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South Korea’s economic growth accelerated in the first quarter, with the country’s manufacturing sector and exports expanding even as it faced economic fallout from rising geopolitical tensions in the region at the start of 2017.
Gross domestic product expanded 0.9 per cent quarter-on-quarter in the January-March period, according to the Bank of Korea, after growing 0.5 per cent in the fourth quarter. The annual growth rate was 2.7 per cent, up from a pace of 2.4 per cent in the three months ended December.
Both came in above median forecasts from economists surveyed by Reuters predicting on-quarter growth of 0.7 per cent and an annual pace of 2.6 per cent.
The central bank said quarter-on-quarter growth in private consumption expenditure had doubled to 0.4 per cent, helping offset a 0.1 percentage point dip in government consumption to 0.5 per cent.
Exports of goods and services grew 1.9 per cent during the period, rebounding from contraction of 0.1 per cent in the December quarter as outbound shipments of goods rose 2.6 per cent (0.4 per cent previously) and contraction in services exports softened to 3.3 per cent (minus 4 per cent preivously).
Growth in manufacturing ticked upward by 0.2 percentage points for an on-quarter rise of 2 per cent, while the construction sector expanded 4 per cent – up from a rise of 1.3 per cent in the previous quarter. But services growth dipped 0.1 percentage points to just 0.1 per cent, the slowest pace of expansion for the sector since Q3 2015.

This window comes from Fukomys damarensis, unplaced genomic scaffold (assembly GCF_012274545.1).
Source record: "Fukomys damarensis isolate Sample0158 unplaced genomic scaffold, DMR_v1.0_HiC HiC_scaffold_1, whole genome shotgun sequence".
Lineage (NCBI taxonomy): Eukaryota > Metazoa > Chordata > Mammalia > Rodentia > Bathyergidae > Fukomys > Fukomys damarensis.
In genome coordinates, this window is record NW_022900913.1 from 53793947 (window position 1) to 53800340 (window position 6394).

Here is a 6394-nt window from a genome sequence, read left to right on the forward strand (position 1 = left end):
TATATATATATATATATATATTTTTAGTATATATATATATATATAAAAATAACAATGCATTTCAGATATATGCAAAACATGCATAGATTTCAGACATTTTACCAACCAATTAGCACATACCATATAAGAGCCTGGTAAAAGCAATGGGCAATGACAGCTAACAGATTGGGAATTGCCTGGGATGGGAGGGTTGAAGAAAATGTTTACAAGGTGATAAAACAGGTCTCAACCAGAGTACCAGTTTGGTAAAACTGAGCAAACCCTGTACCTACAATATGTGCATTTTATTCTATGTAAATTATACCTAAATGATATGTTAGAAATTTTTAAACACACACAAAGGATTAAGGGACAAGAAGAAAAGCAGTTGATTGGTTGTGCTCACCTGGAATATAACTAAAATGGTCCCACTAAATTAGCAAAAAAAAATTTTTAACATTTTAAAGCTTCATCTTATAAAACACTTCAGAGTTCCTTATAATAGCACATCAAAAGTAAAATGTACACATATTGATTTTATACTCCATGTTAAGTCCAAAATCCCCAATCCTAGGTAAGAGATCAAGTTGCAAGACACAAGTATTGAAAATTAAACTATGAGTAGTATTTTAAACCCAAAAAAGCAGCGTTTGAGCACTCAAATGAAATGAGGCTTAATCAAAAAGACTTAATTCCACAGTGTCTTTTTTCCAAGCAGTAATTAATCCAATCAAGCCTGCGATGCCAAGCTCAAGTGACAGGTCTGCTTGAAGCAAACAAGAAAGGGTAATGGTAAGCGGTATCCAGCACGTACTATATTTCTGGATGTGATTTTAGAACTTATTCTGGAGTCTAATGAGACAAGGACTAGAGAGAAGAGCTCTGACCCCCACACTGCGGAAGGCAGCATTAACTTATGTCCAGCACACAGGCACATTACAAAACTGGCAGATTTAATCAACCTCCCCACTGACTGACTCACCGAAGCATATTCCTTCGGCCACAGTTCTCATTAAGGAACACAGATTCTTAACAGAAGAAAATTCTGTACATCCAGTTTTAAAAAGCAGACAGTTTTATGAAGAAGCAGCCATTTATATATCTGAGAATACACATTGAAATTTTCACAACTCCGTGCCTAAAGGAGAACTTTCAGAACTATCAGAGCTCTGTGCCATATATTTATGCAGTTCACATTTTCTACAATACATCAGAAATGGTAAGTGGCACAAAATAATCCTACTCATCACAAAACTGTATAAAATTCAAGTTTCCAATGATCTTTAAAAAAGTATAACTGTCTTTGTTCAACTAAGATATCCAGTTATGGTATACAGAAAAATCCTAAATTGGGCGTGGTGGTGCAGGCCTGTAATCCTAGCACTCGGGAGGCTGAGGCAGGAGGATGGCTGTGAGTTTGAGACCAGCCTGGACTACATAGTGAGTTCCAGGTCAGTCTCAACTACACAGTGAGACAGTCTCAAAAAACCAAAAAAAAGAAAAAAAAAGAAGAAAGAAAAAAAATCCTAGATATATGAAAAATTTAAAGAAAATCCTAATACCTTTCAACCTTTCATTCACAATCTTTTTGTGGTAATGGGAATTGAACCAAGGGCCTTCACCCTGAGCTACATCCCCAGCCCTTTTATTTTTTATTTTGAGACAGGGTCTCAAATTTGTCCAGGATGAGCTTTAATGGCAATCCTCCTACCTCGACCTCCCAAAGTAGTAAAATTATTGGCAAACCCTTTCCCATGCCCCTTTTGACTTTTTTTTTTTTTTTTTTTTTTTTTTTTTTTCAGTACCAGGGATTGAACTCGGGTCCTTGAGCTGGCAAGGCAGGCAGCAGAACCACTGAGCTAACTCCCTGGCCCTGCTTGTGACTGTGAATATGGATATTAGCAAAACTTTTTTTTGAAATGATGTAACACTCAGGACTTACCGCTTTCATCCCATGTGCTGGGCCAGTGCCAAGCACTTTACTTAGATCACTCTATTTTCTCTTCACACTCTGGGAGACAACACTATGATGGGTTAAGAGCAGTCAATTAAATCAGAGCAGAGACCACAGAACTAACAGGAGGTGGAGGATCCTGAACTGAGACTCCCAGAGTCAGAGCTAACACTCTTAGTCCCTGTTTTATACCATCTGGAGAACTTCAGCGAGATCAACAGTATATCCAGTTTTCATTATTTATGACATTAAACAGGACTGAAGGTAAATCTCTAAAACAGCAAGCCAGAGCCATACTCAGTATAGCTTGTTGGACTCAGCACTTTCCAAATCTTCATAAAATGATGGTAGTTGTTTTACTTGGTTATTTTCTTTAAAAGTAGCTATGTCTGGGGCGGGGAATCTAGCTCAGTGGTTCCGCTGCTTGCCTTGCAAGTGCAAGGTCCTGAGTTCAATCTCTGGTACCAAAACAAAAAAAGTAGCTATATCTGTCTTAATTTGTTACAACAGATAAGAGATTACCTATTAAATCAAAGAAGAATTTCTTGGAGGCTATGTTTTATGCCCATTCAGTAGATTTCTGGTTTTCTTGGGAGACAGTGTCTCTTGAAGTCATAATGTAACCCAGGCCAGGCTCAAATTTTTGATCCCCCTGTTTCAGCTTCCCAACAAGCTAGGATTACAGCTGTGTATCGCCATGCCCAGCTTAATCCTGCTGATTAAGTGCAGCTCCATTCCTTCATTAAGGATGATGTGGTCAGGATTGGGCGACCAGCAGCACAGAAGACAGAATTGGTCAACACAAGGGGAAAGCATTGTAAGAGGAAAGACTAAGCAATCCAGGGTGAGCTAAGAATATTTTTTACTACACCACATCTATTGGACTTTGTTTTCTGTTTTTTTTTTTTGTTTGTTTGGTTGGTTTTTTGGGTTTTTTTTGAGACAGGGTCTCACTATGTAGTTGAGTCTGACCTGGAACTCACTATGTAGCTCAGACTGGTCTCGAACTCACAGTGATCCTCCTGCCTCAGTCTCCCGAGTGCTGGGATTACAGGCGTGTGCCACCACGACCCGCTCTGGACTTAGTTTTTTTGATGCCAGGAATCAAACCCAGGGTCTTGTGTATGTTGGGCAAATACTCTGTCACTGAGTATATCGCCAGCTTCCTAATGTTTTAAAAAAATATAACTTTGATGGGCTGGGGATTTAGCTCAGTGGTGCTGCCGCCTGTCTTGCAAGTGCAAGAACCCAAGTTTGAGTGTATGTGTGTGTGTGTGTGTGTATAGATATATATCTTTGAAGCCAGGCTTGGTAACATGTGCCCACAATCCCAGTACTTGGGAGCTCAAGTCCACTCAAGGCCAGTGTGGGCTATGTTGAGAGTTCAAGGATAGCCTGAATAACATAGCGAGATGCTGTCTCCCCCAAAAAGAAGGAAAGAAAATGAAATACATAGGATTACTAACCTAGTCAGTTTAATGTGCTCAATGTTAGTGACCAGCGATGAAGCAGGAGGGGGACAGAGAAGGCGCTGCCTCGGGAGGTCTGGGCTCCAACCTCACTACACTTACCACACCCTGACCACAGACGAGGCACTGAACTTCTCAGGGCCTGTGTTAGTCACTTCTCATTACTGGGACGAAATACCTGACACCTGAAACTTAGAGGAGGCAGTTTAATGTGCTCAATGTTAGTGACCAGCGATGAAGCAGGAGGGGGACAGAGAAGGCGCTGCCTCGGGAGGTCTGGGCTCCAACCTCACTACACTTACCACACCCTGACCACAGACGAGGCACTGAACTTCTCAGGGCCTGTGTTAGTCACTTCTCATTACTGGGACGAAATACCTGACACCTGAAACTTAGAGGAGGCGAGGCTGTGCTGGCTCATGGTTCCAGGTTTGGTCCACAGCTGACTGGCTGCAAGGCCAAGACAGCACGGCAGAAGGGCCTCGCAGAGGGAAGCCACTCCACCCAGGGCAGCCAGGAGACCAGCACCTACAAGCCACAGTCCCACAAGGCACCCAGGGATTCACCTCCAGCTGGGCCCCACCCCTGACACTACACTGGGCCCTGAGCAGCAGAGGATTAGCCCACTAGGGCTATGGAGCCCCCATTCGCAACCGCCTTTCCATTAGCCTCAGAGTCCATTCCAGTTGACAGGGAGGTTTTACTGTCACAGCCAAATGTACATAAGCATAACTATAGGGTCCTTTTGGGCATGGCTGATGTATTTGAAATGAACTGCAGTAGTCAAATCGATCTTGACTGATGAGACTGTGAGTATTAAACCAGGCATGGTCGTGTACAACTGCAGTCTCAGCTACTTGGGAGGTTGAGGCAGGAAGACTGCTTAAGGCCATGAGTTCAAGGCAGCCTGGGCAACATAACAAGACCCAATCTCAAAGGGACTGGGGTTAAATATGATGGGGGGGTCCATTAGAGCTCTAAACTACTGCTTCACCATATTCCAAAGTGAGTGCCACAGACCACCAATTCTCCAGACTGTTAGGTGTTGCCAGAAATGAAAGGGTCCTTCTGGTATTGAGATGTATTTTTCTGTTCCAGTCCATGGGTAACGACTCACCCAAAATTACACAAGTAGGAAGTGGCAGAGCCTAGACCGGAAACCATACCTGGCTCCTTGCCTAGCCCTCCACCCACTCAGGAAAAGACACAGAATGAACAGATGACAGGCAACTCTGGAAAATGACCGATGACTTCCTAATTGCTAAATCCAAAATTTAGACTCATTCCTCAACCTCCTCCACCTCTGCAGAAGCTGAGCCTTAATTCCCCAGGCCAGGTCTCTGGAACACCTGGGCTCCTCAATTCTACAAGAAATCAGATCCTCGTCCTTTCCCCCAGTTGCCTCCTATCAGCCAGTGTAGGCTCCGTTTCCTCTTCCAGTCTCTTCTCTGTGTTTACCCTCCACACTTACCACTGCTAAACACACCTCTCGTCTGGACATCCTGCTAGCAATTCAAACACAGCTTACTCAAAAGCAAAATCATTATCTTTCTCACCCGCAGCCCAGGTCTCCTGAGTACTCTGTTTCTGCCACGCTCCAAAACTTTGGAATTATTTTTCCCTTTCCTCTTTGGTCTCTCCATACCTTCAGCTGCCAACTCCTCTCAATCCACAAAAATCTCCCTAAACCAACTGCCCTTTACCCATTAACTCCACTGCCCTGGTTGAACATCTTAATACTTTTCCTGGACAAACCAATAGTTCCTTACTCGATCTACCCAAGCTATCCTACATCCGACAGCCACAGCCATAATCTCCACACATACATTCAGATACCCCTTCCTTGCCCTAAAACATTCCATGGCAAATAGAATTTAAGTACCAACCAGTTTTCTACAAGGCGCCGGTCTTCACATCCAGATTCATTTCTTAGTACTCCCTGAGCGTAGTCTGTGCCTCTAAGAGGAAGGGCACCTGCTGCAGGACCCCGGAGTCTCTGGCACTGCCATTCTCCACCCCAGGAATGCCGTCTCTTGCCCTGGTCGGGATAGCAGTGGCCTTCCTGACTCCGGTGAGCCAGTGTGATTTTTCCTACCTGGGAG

South Korea has been faced with mounting geopolitical difficulties in 2017 as it prepares to replace impeached president Park Geun-hye at an election on May 9, the impact of which has varied for the conglomerates that help drive its economic engine.
Samsung Electronics estimated its first-quarter operating profit reached the highest level in three and a half years on the back of solid component sales in the first quarter. But on Wednesday Hyundai Motor forecast a gradual recovery in earnings after first-quarter profit dropped by a fifth, dented by a consumer backlash in China over Seoul’s deployment of a US missile defence system.
The Bank of Korea kept interest rates on hold at 1.25 per cent at its most recent meeting, but central bank governor Lee Ju-yeol said this month at a news conference that the central bank now forecast gross domestic product will grow 2.6 per cent in 2017, 0.1 percentage point more than its previous estimate in January.
Mr Lee also said interest rate cuts were less necessary than before, but pledged that monetary policy would remain accommodative.
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